For those who remain unconvinced, she offered this last encouragement: “If you took a bite out of a raw potato, you’d never guess at the utter deliciousness of a french fry!” A few moments later she followed up with a postscript: “I rather feel I should have added an expectation-managing sentence after comparing the cooked banana peels to fries though!” No, they will never be fries. But they’re not scandalous, and yes, you can eat them.

Whole-Banana Bread

Recipe from Nadiya Hussain

Adapted by Charlotte Druckman

Yield: 1 (8-inch) loaf

Total time: 1 1/2 hours

Ingredients:

1/2 cup/100 grams virgin (unrefined) coconut oil, plus more for greasing the pan (see tip)

2 ripe bananas

2 1/4 cups/280 grams all-purpose flour, plus 1 1/2 teaspoons for tossing peels

1/4 cup/64 grams tahini (or nut butter of your choice)

1/3 cup/80 milliliters oat milk, nut milk or dairy milk of your choice

1 teaspoon almond extract

1 teaspoon vanilla extract

3/4 teaspoon fine sea salt

1 1/3 cups/200 grams coconut palm or dark brown sugar

1/4 cup/20 grams unsweetened cocoa powder

2 teaspoons baking powder

Unsalted vegan or nonvegan butter (optional), for serving

Preparation:

1. Heat the oven to 350 degrees. Grease an 8 1/2-by-4 1/2-by-2 1/2-inch loaf pan with coconut oil and line it with parchment.

2. Wash the bananas then trim and discard the tips. Peel the bananas, then slice the peels crosswise into 1/4-inch-thick strips. Place them in a small bowl and toss with 1 1/2 teaspoons flour to coat; set aside.

3. In a large bowl, use a fork to smush the bananas into a rough purée. (Don’t worry about small lumps.) Add the coconut oil, tahini, oat milk, almond and vanilla extracts, and salt. Beat together with a whisk to thoroughly incorporate and create a thick batter. Add the sugar and beat with the whisk to combine.

4. Sift the flour, cocoa powder and baking powder into the batter and fold it in using a rubber spatula until no streaks remain. Fold the floured banana peels into the batter.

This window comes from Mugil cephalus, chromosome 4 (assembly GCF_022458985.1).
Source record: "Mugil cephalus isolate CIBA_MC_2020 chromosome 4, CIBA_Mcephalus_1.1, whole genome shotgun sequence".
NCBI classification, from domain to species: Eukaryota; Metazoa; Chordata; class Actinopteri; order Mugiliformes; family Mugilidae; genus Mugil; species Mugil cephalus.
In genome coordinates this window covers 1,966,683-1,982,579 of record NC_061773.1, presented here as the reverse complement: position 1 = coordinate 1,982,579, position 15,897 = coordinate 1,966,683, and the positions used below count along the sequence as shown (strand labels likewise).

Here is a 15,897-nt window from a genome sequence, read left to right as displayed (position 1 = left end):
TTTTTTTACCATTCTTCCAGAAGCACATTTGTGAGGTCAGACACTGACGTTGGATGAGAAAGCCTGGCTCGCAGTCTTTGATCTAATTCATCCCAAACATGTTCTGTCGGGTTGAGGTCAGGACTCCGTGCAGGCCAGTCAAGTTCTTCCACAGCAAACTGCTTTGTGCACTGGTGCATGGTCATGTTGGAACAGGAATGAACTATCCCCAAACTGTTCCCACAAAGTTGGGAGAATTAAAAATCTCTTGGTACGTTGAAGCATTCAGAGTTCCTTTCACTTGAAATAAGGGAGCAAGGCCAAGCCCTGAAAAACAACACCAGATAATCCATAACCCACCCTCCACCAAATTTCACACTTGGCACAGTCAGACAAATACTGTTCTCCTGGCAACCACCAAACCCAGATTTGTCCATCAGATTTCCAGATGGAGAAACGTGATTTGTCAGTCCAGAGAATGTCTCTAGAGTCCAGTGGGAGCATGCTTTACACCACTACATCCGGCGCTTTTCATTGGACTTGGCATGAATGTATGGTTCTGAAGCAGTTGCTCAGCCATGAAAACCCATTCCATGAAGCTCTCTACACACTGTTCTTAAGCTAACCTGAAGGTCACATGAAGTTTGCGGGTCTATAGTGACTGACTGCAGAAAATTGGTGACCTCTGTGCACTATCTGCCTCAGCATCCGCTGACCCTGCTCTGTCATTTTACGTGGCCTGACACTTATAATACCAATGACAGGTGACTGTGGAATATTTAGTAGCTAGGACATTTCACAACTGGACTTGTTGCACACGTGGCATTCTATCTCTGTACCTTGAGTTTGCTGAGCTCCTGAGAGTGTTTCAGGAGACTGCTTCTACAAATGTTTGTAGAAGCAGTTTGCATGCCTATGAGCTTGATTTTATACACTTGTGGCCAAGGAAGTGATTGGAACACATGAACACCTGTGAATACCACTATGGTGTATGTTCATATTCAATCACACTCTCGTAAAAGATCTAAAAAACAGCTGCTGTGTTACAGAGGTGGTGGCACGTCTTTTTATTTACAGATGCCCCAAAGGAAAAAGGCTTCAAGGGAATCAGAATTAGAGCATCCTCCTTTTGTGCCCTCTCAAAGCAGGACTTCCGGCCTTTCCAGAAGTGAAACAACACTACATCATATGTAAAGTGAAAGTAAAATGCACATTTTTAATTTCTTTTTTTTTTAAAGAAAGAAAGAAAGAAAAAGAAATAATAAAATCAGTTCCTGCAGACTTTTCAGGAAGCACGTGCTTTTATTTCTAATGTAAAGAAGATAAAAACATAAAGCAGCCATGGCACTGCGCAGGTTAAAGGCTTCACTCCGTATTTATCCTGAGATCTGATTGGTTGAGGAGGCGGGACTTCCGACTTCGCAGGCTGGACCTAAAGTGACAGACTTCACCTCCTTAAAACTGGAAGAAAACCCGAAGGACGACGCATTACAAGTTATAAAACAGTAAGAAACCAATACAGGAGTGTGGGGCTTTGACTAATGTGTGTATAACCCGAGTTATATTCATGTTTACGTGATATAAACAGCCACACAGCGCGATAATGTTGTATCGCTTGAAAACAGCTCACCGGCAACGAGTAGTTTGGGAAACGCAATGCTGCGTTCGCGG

5. Scrape the batter into the prepared loaf pan and smooth the top into an even layer. Bake for about 55 to 65 minutes, until a cake tester or toothpick inserted in the center comes out clean.

6. Let the loaf cool in the pan for 10 to 15 minutes, then lift it out onto a baking rack using the parchment. Let it cool a bit, then serve warm with butter slathered on top, if using, or let it cool completely if you want to store it for later. (Wrapped tightly, the bread will keep at room temperature for about four days.)

Tips:

Unrefined, virgin coconut oil is recommended here because it lends coconut flavor. Refined coconut oil would also work, but since it’s a neutral-flavored oil, your banana bread won’t have as pronounced coconut flavor.

Cauliflower and Banana Peel Curry

Recipe from Nigella Lawson

Adapted by Charlotte Druckman

Yield: 2 to 4 servings

Total time: 1 hour, plus soaking and cooling

Ingredients:

3 large banana peels, tough stems and bottom ends trimmed

1 small cauliflower and tender leaves, trimmed into bite-size florets (about 5 cups)

1 1/4 teaspoons ground turmeric

Fine salt

1/4 pound shallots (about 2 to 3 large shallots), peeled and roughly chopped

1 (1 1/2-inch) piece fresh ginger, peeled and sliced into thick coins

1 fresh red chile (such as bird’s-eye or Fresno), quartered

4 fat garlic cloves

1 small bunch cilantro, stems separated and reserved, leaves chopped

3/4 teaspoon ground cinnamon

1 tablespoon vegetable oil

2 tablespoons tomato paste

1 (13-ounce) can full-fat coconut milk